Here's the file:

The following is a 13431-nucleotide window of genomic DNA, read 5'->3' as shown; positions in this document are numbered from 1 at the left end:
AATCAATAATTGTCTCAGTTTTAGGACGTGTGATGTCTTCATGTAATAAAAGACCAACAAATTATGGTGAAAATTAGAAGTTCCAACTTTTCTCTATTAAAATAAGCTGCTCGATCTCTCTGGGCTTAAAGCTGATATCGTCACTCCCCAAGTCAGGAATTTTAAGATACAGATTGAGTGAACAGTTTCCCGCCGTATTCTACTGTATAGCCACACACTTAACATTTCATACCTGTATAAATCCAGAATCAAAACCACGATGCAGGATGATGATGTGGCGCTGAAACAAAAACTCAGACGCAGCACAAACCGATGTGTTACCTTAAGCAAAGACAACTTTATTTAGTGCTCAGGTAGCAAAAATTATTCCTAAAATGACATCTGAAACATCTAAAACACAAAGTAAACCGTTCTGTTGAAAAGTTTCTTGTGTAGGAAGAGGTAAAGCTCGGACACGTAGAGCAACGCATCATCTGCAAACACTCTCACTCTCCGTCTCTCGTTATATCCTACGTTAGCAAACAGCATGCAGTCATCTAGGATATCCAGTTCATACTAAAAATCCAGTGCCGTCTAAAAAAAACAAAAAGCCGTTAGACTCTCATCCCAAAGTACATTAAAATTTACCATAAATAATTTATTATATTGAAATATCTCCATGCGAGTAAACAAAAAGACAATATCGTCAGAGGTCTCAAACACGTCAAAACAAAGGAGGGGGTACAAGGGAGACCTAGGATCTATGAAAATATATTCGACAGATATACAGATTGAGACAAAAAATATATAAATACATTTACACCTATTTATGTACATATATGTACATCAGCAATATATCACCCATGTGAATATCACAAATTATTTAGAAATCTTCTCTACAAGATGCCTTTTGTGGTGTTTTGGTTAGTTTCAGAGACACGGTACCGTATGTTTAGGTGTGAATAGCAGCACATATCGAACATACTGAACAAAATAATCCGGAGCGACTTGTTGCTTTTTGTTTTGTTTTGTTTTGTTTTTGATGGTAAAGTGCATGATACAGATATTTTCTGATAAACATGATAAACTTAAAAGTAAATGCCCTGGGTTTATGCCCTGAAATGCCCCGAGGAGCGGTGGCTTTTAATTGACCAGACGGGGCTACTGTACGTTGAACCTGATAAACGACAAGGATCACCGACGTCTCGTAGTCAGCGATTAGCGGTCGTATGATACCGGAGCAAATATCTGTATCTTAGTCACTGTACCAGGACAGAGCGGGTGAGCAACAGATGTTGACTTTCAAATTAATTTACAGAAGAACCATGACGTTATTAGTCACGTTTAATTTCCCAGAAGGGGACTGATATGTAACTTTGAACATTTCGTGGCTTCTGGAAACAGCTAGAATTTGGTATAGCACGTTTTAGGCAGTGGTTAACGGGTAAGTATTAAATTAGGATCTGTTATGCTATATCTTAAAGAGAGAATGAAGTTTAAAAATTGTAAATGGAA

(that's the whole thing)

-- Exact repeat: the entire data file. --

The following is a 13431-nucleotide window of genomic DNA, read 5'->3' as shown; positions in this document are numbered from 1 at the left end:
AATCAATAATTGTCTCAGTTTTAGGACGTGTGATGTCTTCATGTAATAAAAGACCAACAAATTATGGTGAAAATTAGAAGTTCCAACTTTTCTCTATTAAAATAAGCTGCTCGATCTCTCTGGGCTTAAAGCTGATATCGTCACTCCCCAAGTCAGGAATTTTAAGATACAGATTGAGTGAACAGTTTCCCGCCGTATTCTACTGTATAGCCACACACTTAACATTTCATACCTGTATAAATCCAGAATCAAAACCACGATGCAGGATGATGATGTGGCGCTGAAACAAAAACTCAGACGCAGCACAAACCGATGTGTTACCTTAAGCAAAGACAACTTTATTTAGTGCTCAGGTAGCAAAAATTATTCCTAAAATGACATCTGAAACATCTAAAACACAAAGTAAACCGTTCTGTTGAAAAGTTTCTTGTGTAGGAAGAGGTAAAGCTCGGACACGTAGAGCAACGCATCATCTGCAAACACTCTCACTCTCCGTCTCTCGTTATATCCTACGTTAGCAAACAGCATGCAGTCATCTAGGATATCCAGTTCATACTAAAAATCCAGTGCCGTCTAAAAAAAACAAAAAGCCGTTAGACTCTCATCCCAAAGTACATTAAAATTTACCATAAATAATTTATTATATTGAAATATCTCCATGCGAGTAAACAAAAAGACAATATCGTCAGAGGTCTCAAACACGTCAAAACAAAGGAGGGGGTACAAGGGAGACCTAGGATCTATGAAAATATATTCGACAGATATACAGATTGAGACAAAAAATATATAAATACATTTACACCTATTTATGTACATATATGTACATCAGCAATATATCACCCATGTGAATATCACAAATTATTTAGAAATCTTCTCTACAAGATGCCTTTTGTGGTGTTTTGGTTAGTTTCAGAGACACGGTACCGTATGTTTAGGTGTGAATAGCAGCACATATCGAACATACTGAACAAAATAATCCGGAGCGACTTGTTGCTTTTTGTTTTGTTTTGTTTTGTTTTTGATGGTAAAGTGCATGATACAGATATTTTCTGATAAACATGATAAACTTAAAAGTAAATGCCCTGGGTTTATGCCCTGAAATGCCCCGAGGAGCGGTGGCTTTTAATTGACCAGACGGGGCTACTGTACGTTGAACCTGATAAACGACAAGGATCACCGACGTCTCGTAGTCAGCGATTAGCGGTCGTATGATACCGGAGCAAATATCTGTATCTTAGTCACTGTACCAGGACAGAGCGGGTGAGCAACAGATGTTGACTTTCAAATTAATTTACAGAAGAACCATGACGTTATTAGTCACGTTTAATTTCCCAGAAGGGGACTGATATGTAACTTTGAACATTTCGTGGCTTCTGGAAACAGCTAGAATTTGGTATAGCACGTTTTAGGCAGTGGTTAACGGGTAAGTATTAAATTAGGATCTGTTATGCTATATCTTAAAGAGAGAATGAAGTTTAAAAATTGTAAATGGAA